Mount Jimmy Simpson November 13, 2004

Mountain height:          2,966 m (9,730 ft)
Elevation gain:              1,000 m (or 1,300 m if you take the wrong route like we did)
Ascent time:           
Descent time:                3:20

Round-trip distance:   14 km (or 17 km if you take the wrong route like we did)

Scrambling with Mark.

A bitter, bitter, bitter disappointment - that most accurately sums up our ascent of Mount Jimmy Simpson. We specifically chose this mountain because of its strategic location, situated above Bow Lake and on the eastern edge of the Wapta Icefied, and its potentially stunning summit views. With a high pressure system over the Rockies and a “mainly sunny” forecast, we thought those great summit views were “in the bag”. We should have just stayed at home and stared at a blank sheet of white paper for 10 and a half hours – it would have provided exactly the same experience. Actually, we did get some decent views for a brief period when the skies cleared, and fantastic views or no views – a trip to the mountains is never a waste of time.  

We made our way towards Bow Glacier Falls under cloudy skies, optimistic that they would clear. Almost immediately, we made a navigational error (?): instead of ascending the ramp, as described by Chic Scott in “Summits and Icefields”, we decided to gain the high ridge right away, hoping to get some good views of the Wapta Icefield. The ascent to the ridge, up rockbands and steep, snow-covered terrain, was fun and very interesting, however, we ascended quite a few sections that would have been very problematic to descend. We knew right away that we would need to find a different route for the descent. In retrospect, like Odlum ridge a week earlier, the error was probably a good one: it provided us a more interesting and scenic route to the summit and even if we went the right way, our bleak summit view would have been much the same.

At this point, the sky did in fact clear, giving us our first view of a small section of the spectacular Wapta Icefield and its peaks. Most impressive were Mount St. Nicholas, Mount Thompson, Portal Peak and Crowfoot Mountain. Continuing north along the ridge, we soon came to realize that we were too far west and heading for a separate and unnamed peak that shared a col with Jimmy Simpson. We should have been about 200 metres below our present position in a large drainage that obviously led to the col and Simpson’s summit. Huge, vertical cliffs prevented us from getting down to the drainage and the further we progressed along the ridge the more daunting the cliffs became.  

Eventually we came to the summit block of the unnamed peak, where we had to either try and traverse dangerously steep and snow-covered slopes along its east side or attempt to gain the summit by a longer, but safer traverse around the west side – we chose the west side and after losing some elevation to gain the ridge, slogged up to the summit cairn, where a dismal, cloud-covered view of very little awaited us.

By this time, we had a couple of serious concerns to deal with: 1. we were running out of daylight; 2. we needed to find an easier route down than the one we came up. Making the summit Jimmy Simpson was the last thing on our minds. The only other possible alternate route was to try and gain the col by descending the north ridge of the unnamed peak, and then traversing slopes below, back to the col. All other routes to the col were guarded by steep cliffs. The route turned out to be quite straightforward and soon we were at the col.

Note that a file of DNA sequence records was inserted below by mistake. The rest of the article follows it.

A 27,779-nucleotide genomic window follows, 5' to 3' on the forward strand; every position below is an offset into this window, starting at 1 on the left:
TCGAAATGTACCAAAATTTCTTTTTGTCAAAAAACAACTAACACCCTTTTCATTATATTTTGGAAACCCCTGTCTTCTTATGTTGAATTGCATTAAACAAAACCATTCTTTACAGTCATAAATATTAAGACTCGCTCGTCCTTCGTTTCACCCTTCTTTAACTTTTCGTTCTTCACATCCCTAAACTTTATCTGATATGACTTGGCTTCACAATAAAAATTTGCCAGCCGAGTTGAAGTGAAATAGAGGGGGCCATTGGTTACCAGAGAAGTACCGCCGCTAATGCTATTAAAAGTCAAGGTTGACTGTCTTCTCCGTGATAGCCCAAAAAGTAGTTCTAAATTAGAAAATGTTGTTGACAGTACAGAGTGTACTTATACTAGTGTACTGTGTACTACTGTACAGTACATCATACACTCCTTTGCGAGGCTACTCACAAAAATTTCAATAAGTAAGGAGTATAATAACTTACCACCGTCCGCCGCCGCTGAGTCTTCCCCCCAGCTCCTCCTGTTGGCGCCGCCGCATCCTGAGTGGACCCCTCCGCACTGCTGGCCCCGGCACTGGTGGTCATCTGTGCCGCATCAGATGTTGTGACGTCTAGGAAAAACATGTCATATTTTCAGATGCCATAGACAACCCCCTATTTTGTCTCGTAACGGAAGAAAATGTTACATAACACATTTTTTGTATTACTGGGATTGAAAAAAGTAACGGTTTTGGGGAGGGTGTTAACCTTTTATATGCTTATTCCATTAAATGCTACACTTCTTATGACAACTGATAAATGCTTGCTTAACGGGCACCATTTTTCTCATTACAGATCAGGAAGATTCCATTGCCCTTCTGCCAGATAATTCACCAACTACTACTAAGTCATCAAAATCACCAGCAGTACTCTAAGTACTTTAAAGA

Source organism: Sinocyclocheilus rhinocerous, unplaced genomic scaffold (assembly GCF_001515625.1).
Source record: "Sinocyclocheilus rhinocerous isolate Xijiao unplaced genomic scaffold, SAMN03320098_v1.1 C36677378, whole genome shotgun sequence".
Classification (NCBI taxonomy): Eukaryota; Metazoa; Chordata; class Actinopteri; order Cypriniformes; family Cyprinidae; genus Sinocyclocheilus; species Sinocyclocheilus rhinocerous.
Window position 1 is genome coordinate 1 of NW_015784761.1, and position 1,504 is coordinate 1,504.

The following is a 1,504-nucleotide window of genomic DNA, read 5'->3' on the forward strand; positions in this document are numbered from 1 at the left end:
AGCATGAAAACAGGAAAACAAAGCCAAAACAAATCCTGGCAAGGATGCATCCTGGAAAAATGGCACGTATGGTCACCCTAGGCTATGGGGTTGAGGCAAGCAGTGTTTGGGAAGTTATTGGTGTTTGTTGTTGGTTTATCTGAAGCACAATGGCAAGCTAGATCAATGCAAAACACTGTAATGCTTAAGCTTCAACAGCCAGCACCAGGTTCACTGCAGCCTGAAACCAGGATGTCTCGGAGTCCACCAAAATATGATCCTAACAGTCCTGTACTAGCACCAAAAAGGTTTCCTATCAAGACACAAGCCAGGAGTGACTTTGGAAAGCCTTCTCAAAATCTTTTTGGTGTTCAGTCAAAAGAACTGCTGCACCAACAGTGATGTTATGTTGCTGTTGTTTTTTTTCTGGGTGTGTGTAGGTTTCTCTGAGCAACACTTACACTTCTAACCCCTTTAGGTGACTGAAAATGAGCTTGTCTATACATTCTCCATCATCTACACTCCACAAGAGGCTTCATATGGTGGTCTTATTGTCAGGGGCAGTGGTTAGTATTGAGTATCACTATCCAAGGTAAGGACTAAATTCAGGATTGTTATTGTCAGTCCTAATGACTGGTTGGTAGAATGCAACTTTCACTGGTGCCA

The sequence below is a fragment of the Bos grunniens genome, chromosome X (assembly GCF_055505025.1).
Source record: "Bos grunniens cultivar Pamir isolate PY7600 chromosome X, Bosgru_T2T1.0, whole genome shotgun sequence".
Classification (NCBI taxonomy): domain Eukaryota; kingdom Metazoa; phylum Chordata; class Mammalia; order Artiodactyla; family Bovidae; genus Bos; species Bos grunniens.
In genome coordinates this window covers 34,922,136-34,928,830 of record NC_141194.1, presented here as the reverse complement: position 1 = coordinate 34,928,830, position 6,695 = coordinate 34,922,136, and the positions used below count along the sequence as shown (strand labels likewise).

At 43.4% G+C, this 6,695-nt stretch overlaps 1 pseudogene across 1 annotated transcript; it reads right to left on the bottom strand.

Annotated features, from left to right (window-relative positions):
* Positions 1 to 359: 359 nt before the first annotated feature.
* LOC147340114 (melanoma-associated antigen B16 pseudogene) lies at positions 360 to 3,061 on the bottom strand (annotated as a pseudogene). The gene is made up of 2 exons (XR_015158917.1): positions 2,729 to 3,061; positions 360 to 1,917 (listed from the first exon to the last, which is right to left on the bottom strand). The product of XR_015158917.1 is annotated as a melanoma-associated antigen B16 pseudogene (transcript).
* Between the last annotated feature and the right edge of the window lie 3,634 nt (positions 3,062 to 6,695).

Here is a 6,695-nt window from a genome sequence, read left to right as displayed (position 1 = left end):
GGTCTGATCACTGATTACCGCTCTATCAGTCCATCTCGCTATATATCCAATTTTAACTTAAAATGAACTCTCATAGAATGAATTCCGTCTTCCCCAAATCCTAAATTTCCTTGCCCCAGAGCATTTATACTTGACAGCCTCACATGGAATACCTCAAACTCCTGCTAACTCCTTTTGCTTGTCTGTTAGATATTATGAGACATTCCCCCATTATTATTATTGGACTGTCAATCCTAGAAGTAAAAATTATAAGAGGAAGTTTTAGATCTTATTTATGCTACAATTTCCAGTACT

With the summit only 20-30 minutes further, we decided to boot up there as fast as we could just in case there was any clearing. A grueling slog up easy slopes and we finally summitted. We didn’t get the clearing we had hoped for and reading the summit register further compounded our frustration and disappointment – almost all the ascents since 1995 were done on perfectly clear days and every entry commented that the summit view was one of the finest in the Canadian Rockies.

We did, thankfully, find the correct route for the descent, but it wasn’t the pushover we thought it would be. A couple of fairly steep snow slopes required crampons, ice axes and caution to descend. The scenery throughout was very pleasant and, of course, as the sun set, the sky also cleared – perfect timing as always?! Despite the weather, a terrific mountain in a spectacular area – we’ll be back!    

Ascending one of the steeper rockbands near the beginning (the fun, but wrong way to go!)


More steep terrain


Nearing the upper ridge 


Mark, on another rockband


The northern most point of the multiple peaks of Crowfoot Mountain


Almost at the ridge, with Portal Peak ahead


Heading along the ridge; the summit of Mount Jimmy Simpson is the peak right of centre; we followed the ridge to the summit block of the unnnamed peak left of centre; from there we had to descend to the col left of unnamed and then ascend gentle slopes to the summit


Looking  south towards Vulture Peak (left), Mount Olive (just right of centre), and Mount St. Nicholas (the small pointed one)  


Approaching the summit block of the unnamed peak


Peyto Peak and the col of unnamed 


Ascending slopes to the summit, from the col of unnamed 


A little clearing; Bow Lake, Crowfoot Mountain and other peaks of Highway 93 south


At the summit cairn of unnamed


At the summit of Jimmy Simpson; a terrible waste of a magnificent view


On the correct route for descent; unnamed at the left and the summit of Jimmy Simpson to the right; the correct route goes right up the centre

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